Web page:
What is a Digital Twin?

The term digital twin is everywhere. It would seem that every software company’s flagship product is—all of a sudden and through some miracle of marketing—a digital twin platform. So, what really is a digital twin? According to the Digital Twin Consortium, a digital twin is a virtual representation of real-world entities and processes, synchronized at a specified frequency and fidelity. To expand on this definition, digital twins use static, streaming, and historical data to mirror the past and present as well as artificial intelligence to simulate predicted futures. A digital twin is intended to be a fast, efficient, low-risk way to decide and enact potential future actions in a virtual copy of a system before taking any action within the actual physical system.

A fully developed digital twin should include each of the following elements: a model, static data, streaming data, historical data, AI, and entity control. Let’s take a closer look at each of these elements and their function in the digital twin.

  • Model: This element of the twin is a virtual, typically spatial, object-based representation of the asset, system, process, or facility. The functional purpose of the model element of a digital twin is twofold. First, it supplies data related to how components of an asset, system, or process are organized and situated in relation to each other, typically in physical space, which could provide valuable context in the analysis of the behavior of the entity being twinned. Second, it has become one of the most successfully adopted means for structuring user interfaces to a digital twin. People really seem to like interacting with graphics over text.
  • Static data: Every digital twin will have some amount of static parametric data that represents the physical characteristics of the asset, system, process, or facility. Similar to the model element, static parametric data is important for understanding the baseline design of the entity being twinned. This will provide important inputs to the analysis of how the entity might behave in certain conditions. The static parametric data is also important in identifying and distinguishing specific components within the digital twin.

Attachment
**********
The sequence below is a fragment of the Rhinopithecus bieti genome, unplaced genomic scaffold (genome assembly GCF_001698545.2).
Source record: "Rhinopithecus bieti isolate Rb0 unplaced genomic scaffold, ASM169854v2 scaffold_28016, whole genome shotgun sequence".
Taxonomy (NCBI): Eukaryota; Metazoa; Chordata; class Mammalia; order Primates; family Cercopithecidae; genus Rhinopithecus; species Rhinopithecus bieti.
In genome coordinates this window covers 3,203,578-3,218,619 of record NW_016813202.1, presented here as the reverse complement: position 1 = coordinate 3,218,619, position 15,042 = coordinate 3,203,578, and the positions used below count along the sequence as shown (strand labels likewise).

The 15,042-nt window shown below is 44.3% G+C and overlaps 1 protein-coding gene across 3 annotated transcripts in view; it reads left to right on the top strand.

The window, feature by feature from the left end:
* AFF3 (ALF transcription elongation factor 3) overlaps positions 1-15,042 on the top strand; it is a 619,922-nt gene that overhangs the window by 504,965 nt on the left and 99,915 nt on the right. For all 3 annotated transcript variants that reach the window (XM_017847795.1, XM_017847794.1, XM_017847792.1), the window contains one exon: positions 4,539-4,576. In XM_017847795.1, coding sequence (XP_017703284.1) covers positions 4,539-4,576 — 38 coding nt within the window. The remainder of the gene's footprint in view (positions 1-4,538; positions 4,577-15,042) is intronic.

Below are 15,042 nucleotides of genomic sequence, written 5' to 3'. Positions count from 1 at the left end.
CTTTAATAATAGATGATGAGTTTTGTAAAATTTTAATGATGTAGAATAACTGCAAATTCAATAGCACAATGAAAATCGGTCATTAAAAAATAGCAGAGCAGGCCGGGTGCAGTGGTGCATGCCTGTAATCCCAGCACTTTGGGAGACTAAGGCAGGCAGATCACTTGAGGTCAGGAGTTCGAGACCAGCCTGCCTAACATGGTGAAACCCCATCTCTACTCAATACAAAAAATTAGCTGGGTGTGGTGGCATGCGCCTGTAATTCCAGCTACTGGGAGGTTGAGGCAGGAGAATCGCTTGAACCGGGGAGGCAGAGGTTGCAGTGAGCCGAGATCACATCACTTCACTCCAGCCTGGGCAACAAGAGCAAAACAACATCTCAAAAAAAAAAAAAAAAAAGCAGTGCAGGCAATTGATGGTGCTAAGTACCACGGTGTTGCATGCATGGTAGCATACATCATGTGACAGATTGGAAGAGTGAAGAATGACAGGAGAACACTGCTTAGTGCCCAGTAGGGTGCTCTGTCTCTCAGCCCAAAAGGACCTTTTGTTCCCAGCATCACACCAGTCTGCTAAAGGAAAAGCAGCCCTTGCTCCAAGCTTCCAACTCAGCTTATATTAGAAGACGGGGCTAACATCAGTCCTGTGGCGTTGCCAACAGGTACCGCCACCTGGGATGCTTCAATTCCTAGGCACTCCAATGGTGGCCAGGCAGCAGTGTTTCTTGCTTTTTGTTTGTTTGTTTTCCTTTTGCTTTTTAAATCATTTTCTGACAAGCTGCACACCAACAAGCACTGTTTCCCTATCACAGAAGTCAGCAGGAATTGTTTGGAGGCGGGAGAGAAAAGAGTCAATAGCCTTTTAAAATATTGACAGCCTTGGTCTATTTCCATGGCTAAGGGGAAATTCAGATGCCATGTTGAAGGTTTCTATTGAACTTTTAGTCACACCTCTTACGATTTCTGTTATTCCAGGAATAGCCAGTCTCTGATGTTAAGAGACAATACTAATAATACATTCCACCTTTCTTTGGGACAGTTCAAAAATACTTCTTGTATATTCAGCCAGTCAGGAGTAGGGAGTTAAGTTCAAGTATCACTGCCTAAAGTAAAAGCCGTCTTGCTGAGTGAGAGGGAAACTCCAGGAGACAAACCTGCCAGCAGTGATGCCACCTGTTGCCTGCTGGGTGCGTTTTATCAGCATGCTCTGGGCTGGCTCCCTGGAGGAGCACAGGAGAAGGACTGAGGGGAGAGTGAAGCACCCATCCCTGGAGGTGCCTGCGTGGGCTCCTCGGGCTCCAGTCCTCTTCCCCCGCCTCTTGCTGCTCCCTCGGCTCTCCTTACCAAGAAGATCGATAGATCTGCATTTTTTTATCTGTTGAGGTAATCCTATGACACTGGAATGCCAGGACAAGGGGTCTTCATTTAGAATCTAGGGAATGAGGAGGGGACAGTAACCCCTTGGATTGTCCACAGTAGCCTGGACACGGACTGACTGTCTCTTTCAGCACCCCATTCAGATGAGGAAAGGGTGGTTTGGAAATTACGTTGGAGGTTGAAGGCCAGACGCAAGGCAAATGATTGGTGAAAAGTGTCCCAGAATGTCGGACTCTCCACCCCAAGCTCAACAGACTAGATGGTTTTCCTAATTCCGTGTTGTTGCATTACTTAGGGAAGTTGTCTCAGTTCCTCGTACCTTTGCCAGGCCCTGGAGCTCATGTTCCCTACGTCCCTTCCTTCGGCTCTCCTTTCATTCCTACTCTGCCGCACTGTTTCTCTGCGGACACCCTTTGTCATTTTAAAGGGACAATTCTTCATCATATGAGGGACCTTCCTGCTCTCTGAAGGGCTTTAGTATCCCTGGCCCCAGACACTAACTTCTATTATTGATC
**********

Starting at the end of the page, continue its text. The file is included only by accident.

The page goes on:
Scott Yates

Scott is an experienced technology consultant and a leader in facilities management, asset management and business operations. As Woolpert’s director of digital transformation, his focus will be on improving the data flow throughout the entire life cycle of facilities and systems.

  • Streaming data: Streaming data is a real-time, or at least frequency-based, feed of contextual, condition, and/or performance data from Internet of Things-connected sensors installed on the asset, system, process, or facility. This data can take the form of anything that is variable and measurable, including, but not limited to: temperature, humidity, pressure, vibration, electrical current, motion, sound, or even the presence of gasses or liquids. The presence of streaming data is a key differentiator between what would be considered simply a digital as-built or digital model from a true digital twin. Streaming data is important to digital twins because predicting how a physical entity will behave in the future is as much a product of the forces acting on and around the entity as it is the physical characteristics of the entity itself.